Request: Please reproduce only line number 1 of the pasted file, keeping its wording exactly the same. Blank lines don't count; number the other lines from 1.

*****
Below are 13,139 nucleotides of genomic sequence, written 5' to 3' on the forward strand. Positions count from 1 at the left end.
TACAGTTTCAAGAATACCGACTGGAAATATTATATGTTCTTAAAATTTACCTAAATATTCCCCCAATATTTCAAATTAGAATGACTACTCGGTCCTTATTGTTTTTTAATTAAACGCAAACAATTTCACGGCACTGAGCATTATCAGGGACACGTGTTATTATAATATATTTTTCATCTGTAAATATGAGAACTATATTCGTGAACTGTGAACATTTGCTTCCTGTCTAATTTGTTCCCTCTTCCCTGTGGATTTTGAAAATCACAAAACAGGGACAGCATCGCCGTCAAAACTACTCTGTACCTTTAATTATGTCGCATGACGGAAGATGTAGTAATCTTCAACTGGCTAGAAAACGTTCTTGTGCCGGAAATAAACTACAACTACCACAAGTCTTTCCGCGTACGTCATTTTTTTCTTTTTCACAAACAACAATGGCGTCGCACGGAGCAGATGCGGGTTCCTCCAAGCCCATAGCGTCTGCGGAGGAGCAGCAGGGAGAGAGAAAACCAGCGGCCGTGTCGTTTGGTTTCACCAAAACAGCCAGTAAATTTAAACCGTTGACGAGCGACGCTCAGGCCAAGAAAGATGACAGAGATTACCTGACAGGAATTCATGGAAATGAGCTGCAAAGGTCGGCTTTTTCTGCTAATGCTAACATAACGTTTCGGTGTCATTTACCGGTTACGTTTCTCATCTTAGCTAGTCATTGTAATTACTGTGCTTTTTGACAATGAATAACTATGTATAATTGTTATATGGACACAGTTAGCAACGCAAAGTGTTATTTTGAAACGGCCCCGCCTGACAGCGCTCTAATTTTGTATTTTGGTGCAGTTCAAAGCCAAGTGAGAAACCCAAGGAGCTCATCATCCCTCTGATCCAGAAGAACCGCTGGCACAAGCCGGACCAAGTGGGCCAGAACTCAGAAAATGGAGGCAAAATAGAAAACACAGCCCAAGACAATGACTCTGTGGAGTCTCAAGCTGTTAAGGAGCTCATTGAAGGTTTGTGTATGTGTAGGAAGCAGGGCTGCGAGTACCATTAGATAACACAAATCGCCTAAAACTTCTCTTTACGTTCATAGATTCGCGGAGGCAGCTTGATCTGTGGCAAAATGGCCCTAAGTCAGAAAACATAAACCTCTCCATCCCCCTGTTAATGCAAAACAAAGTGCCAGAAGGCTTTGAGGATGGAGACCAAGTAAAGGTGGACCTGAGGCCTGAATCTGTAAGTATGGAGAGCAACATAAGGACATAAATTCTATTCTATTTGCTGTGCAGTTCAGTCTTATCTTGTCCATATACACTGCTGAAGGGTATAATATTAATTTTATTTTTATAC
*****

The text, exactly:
Below are 13,139 nucleotides of genomic sequence, written 5' to 3' on the forward strand. Positions count from 1 at the left end.